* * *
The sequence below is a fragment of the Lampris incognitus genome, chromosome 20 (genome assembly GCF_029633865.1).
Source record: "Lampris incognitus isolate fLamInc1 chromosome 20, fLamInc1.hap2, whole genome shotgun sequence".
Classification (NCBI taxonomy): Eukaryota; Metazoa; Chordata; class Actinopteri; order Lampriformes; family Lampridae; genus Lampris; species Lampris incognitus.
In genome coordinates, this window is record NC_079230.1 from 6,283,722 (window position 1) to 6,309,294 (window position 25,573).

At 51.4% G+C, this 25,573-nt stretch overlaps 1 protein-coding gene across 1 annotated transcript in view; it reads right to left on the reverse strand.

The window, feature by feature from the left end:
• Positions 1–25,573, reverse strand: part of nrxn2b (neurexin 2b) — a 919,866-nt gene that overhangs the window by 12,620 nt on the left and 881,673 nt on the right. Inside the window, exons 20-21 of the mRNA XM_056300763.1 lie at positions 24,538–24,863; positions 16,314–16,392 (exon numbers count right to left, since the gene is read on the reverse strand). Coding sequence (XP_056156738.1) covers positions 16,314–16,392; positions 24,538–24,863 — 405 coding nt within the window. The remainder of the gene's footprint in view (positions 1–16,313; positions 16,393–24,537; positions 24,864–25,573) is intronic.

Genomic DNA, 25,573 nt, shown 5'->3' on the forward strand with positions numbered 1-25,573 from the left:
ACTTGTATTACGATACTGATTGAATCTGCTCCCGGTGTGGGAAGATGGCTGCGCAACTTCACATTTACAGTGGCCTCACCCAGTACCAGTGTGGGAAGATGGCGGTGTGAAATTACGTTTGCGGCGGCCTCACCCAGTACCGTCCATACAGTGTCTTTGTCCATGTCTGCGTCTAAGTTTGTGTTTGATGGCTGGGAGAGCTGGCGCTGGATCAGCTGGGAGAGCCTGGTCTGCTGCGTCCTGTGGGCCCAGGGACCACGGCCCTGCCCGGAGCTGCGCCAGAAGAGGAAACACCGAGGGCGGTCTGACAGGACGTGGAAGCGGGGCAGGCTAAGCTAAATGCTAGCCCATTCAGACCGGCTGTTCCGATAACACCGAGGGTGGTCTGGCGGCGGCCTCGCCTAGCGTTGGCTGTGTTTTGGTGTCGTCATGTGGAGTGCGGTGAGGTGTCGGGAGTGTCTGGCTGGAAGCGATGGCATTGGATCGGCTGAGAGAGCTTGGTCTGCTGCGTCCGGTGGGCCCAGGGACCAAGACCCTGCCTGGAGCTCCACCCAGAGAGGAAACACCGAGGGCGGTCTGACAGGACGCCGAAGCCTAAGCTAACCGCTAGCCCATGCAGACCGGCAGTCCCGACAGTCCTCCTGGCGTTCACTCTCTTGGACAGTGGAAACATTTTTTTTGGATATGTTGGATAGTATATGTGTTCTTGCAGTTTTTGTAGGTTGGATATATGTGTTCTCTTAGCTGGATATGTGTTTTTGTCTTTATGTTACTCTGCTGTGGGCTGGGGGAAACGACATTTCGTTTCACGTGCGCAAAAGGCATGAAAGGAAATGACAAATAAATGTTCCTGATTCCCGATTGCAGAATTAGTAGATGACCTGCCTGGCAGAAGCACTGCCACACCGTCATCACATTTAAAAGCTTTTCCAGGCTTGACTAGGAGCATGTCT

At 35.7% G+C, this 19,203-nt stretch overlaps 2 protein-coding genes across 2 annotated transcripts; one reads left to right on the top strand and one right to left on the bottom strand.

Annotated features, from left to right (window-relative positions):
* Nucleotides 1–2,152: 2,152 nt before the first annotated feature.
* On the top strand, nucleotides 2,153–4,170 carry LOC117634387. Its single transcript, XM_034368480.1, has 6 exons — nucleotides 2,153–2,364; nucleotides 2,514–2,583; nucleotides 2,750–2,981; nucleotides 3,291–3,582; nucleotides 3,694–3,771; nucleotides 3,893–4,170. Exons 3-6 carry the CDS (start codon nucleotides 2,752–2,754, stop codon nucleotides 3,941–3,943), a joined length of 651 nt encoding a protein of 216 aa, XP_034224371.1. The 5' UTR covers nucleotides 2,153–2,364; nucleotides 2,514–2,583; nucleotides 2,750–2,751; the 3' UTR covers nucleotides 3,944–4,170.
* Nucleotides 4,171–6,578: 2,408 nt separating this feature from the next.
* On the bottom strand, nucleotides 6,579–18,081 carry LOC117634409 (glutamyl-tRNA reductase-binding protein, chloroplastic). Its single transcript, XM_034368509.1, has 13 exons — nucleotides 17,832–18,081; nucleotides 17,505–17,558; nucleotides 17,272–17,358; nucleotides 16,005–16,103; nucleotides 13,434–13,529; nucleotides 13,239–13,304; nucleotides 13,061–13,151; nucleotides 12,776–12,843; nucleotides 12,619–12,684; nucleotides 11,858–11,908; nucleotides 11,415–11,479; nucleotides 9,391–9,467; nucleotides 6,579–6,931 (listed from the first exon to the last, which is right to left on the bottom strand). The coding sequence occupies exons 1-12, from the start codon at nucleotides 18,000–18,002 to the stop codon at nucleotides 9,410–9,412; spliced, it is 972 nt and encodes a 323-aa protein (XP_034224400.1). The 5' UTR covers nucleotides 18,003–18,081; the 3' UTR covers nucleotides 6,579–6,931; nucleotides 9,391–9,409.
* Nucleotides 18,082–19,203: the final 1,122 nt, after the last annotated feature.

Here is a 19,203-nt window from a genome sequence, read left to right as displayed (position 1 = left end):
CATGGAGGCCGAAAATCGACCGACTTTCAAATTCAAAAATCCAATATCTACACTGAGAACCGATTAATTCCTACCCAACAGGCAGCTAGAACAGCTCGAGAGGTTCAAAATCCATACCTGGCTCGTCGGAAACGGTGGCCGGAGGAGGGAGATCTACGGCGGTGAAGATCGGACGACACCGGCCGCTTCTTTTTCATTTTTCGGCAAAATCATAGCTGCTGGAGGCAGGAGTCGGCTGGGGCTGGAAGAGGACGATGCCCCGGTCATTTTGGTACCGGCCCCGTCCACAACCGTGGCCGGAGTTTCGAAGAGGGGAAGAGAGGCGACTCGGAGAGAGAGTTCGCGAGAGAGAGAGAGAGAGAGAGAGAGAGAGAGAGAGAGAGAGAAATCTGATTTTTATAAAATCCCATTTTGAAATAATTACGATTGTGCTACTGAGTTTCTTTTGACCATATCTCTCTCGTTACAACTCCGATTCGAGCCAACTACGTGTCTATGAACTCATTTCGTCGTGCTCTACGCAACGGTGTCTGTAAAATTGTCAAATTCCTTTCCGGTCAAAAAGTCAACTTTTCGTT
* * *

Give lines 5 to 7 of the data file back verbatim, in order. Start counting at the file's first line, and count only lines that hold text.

At 51.4% G+C, this 25,573-nt stretch overlaps 1 protein-coding gene across 1 annotated transcript in view; it reads right to left on the reverse strand.

The window, feature by feature from the left end:
• Positions 1–25,573, reverse strand: part of nrxn2b (neurexin 2b) — a 919,866-nt gene that overhangs the window by 12,620 nt on the left and 881,673 nt on the right. Inside the window, exons 20-21 of the mRNA XM_056300763.1 lie at positions 24,538–24,863; positions 16,314–16,392 (exon numbers count right to left, since the gene is read on the reverse strand). Coding sequence (XP_056156738.1) covers positions 16,314–16,392; positions 24,538–24,863 — 405 coding nt within the window. The remainder of the gene's footprint in view (positions 1–16,313; positions 16,393–24,537; positions 24,864–25,573) is intronic.